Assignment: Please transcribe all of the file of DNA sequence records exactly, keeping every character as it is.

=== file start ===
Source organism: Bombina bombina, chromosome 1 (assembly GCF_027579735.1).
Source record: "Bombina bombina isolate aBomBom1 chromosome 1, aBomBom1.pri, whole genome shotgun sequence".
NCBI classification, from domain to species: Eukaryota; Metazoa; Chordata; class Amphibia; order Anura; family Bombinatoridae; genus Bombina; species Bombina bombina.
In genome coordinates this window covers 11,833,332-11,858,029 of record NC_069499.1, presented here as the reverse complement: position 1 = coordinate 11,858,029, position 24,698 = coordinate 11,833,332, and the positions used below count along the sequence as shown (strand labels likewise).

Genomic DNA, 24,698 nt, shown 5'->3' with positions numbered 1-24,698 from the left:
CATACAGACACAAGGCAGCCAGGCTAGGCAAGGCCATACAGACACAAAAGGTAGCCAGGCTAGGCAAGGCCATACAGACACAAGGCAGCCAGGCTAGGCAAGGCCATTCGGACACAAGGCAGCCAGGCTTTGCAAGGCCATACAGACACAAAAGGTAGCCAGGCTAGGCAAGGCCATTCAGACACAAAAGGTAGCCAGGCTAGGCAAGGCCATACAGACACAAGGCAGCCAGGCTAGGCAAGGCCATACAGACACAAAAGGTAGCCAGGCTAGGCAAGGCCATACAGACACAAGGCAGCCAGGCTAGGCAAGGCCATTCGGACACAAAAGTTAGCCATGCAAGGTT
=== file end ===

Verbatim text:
Source organism: Bombina bombina, chromosome 1 (assembly GCF_027579735.1).
Source record: "Bombina bombina isolate aBomBom1 chromosome 1, aBomBom1.pri, whole genome shotgun sequence".
NCBI classification, from domain to species: Eukaryota; Metazoa; Chordata; class Amphibia; order Anura; family Bombinatoridae; genus Bombina; species Bombina bombina.
In genome coordinates this window covers 11,833,332-11,858,029 of record NC_069499.1, presented here as the reverse complement: position 1 = coordinate 11,858,029, position 24,698 = coordinate 11,833,332, and the positions used below count along the sequence as shown (strand labels likewise).

Genomic DNA, 24,698 nt, shown 5'->3' with positions numbered 1-24,698 from the left:
CATACAGACACAAGGCAGCCAGGCTAGGCAAGGCCATACAGACACAAAAGGTAGCCAGGCTAGGCAAGGCCATACAGACACAAGGCAGCCAGGCTAGGCAAGGCCATTCGGACACAAGGCAGCCAGGCTTTGCAAGGCCATACAGACACAAAAGGTAGCCAGGCTAGGCAAGGCCATTCAGACACAAAAGGTAGCCAGGCTAGGCAAGGCCATACAGACACAAGGCAGCCAGGCTAGGCAAGGCCATACAGACACAAAAGGTAGCCAGGCTAGGCAAGGCCATACAGACACAAGGCAGCCAGGCTAGGCAAGGCCATTCGGACACAAAAGTTAGCCATGCAAGGTT